Certainly in the case of Evagrius there are some aspects of his doctrine, for the most part not on the ascetical plane although impinging on it in places, which have been condemned by the Orthodox Church. We are not promoting those aspects of his doctrine; up to now we have avoided discussing those aspects because they are difficult to understand; and we will continue at least for the present to avoid discussing those doctrines.

However, the basic structure of the inner ascent in Evagrius took hold in Christian East and West, from Spain to Mesopotamia, through the writings of a number of great Christian ascetics, from St John Cassian in the West to St Isaac the Syrian in Mesopotamia, who based themselves on Evagrius.

What is that structure of the inner ascent according to Evagrius?

Basically it is this. A man born on the face of the earth is born with passions, which we can describe as emotional tendencies to sin. These passions are all based on pleasures of the senses, with the exception of one passion, sorrow, which withers all pleasure. These passions prevent the person from seeing the face of God.

In order to see the face of God, a man or woman must first be baptized into the Orthodox Church. That baptism restores the image of God in him or her but does not restore the likeness to God in him or her. The likeness to God is present when a person is permanently full of virtue through the presence of the Holy Spirit.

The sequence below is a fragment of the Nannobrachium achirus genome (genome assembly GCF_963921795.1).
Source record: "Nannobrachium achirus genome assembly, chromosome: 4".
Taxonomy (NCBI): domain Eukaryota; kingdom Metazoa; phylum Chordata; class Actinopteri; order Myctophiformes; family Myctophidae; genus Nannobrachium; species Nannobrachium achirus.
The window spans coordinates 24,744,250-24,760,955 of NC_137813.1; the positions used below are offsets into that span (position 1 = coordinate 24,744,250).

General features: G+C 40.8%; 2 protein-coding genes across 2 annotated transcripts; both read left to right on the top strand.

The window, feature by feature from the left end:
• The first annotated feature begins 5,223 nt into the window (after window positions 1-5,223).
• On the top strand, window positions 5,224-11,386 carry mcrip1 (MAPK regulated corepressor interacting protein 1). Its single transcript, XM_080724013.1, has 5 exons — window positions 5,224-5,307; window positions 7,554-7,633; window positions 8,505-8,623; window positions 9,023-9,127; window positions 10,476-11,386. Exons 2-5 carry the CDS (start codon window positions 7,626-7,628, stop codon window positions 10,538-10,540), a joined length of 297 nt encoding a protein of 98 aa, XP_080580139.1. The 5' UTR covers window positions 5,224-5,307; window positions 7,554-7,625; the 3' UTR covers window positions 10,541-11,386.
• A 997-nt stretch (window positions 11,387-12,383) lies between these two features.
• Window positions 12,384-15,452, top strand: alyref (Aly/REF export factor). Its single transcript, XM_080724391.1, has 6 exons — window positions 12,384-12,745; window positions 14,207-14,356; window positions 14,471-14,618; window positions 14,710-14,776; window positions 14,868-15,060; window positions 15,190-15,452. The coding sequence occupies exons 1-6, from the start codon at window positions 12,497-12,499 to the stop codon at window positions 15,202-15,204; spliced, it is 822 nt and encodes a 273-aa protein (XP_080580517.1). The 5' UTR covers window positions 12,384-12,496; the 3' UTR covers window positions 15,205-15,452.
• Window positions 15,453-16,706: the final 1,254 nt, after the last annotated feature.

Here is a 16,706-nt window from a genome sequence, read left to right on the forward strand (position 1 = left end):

After baptism, the newly-baptized person is called to work on restoring the likeness to God in himself or herself. St Diadochos is the first writer, writing in the Gnostic Chapters about 450 AD, to discuss in detail the relation between this dynamic of restoring the likeness to God and the Jesus Prayer. That is, a disciple of Evagrius in 450 AD wrote a treatise discussing how the Jesus Prayer is connected to baptism and to the calling of the newly baptized Christian to restore the likeness to God in himself.

Now what does Evagrius himself say about this restoration of the likeness to God? Evagrius defines a spiritual journey to God in three stages. The first stage is purification. As we pointed out, as men born on the face of the earth we are born with emotional tendencies to sin. These prevent us from seeing the face of God, or, put another way, these prevent us from attaining the likeness to God that we are called to. When we are baptized these emotional tendencies to sin are weakened so that we can combat them more effectively but they are not eliminated. We ourselves must make a choice to combat them in our daily lives. This is the spiritual struggle of every Christian.